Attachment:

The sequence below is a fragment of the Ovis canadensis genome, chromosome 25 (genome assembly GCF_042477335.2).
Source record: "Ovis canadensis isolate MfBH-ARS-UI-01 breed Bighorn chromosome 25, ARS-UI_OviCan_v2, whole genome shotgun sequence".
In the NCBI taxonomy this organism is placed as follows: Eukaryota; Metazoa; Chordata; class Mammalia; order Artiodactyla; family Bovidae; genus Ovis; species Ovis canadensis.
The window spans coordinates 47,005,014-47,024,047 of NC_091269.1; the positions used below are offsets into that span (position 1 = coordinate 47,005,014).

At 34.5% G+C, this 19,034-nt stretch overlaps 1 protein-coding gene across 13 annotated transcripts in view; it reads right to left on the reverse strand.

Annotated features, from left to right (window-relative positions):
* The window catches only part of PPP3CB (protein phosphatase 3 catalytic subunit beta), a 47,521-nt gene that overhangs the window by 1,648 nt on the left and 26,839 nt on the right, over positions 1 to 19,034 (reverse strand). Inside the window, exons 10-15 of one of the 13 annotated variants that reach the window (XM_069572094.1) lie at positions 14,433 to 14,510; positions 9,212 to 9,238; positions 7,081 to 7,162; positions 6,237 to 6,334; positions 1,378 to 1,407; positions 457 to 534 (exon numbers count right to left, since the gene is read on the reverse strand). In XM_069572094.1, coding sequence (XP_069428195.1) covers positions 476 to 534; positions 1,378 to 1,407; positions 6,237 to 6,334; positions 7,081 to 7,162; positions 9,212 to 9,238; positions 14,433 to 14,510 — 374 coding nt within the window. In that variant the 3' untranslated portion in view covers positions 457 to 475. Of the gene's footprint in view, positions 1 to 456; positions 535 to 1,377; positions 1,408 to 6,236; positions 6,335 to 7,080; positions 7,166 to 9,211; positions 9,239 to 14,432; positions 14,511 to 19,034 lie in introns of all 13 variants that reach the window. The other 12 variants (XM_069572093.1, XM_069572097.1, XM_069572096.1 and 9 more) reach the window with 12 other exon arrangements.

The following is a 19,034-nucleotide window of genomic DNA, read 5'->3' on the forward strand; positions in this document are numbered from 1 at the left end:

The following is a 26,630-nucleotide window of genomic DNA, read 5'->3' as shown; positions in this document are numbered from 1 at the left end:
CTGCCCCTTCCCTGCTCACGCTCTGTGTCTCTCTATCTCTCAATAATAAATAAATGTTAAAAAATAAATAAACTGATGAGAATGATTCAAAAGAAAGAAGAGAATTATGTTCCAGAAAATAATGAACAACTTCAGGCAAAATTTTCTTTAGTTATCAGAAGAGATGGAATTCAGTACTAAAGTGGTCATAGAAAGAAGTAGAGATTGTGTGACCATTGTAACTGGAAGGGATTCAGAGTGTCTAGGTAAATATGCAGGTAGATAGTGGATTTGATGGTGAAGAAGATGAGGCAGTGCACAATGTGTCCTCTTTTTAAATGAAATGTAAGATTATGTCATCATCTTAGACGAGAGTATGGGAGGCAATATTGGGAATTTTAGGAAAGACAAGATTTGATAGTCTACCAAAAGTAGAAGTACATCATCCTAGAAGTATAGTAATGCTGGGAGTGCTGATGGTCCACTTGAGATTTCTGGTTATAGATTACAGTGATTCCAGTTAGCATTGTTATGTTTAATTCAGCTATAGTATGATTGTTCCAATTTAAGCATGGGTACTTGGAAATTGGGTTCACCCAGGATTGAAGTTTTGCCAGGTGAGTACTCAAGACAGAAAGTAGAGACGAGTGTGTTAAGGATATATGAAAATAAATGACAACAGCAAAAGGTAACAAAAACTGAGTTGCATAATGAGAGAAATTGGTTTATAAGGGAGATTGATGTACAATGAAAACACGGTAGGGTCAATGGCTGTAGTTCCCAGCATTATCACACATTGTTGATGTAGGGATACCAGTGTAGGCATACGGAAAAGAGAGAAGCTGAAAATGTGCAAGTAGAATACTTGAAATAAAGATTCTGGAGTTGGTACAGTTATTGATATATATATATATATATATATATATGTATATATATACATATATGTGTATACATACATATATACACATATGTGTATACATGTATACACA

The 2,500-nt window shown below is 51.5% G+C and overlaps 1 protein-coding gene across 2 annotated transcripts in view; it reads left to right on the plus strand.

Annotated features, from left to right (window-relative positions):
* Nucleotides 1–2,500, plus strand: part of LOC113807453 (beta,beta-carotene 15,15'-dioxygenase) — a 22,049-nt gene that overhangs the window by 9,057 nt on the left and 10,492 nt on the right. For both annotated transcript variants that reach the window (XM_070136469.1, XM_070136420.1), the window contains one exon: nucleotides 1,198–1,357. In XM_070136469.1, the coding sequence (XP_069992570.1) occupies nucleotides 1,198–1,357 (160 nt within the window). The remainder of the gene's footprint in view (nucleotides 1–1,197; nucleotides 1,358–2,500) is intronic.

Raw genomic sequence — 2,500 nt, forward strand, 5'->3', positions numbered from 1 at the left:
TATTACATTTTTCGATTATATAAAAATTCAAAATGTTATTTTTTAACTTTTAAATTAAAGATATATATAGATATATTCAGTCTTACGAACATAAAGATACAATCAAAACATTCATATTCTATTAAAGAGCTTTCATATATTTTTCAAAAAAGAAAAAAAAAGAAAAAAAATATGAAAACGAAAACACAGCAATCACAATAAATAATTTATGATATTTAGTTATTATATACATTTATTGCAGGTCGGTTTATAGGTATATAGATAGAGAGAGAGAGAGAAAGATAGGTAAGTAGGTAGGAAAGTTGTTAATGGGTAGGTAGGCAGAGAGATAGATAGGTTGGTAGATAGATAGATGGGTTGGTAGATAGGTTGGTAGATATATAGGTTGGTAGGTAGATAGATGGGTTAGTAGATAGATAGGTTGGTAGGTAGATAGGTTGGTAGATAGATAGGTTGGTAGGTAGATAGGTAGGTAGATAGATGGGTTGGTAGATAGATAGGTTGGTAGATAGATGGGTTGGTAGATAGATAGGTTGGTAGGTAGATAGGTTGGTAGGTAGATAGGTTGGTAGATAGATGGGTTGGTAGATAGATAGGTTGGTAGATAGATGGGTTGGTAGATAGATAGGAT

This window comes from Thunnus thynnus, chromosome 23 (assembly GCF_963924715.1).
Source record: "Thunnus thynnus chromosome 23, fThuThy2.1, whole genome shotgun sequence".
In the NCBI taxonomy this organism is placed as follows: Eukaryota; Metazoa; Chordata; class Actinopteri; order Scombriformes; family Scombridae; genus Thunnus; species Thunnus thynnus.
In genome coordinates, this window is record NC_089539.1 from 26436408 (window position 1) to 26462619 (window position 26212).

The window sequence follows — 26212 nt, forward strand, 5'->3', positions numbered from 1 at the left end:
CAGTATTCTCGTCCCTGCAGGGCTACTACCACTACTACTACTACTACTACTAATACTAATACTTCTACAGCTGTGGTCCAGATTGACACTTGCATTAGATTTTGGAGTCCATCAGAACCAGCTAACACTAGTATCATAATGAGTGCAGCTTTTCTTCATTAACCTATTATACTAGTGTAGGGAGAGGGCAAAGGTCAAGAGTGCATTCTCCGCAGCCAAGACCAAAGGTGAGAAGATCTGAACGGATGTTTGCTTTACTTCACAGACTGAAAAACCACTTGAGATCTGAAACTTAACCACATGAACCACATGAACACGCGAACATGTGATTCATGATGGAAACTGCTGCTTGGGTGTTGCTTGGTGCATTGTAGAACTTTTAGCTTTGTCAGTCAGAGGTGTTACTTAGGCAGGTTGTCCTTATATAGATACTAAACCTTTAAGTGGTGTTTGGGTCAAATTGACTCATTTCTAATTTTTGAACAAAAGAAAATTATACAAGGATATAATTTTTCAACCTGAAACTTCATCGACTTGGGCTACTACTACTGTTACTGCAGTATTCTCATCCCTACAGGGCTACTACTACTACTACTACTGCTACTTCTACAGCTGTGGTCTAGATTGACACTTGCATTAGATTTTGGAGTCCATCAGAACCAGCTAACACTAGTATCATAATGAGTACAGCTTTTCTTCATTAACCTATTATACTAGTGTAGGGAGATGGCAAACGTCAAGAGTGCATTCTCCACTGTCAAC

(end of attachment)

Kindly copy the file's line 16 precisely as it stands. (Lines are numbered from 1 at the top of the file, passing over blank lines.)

This window comes from Thunnus thynnus, chromosome 23 (assembly GCF_963924715.1).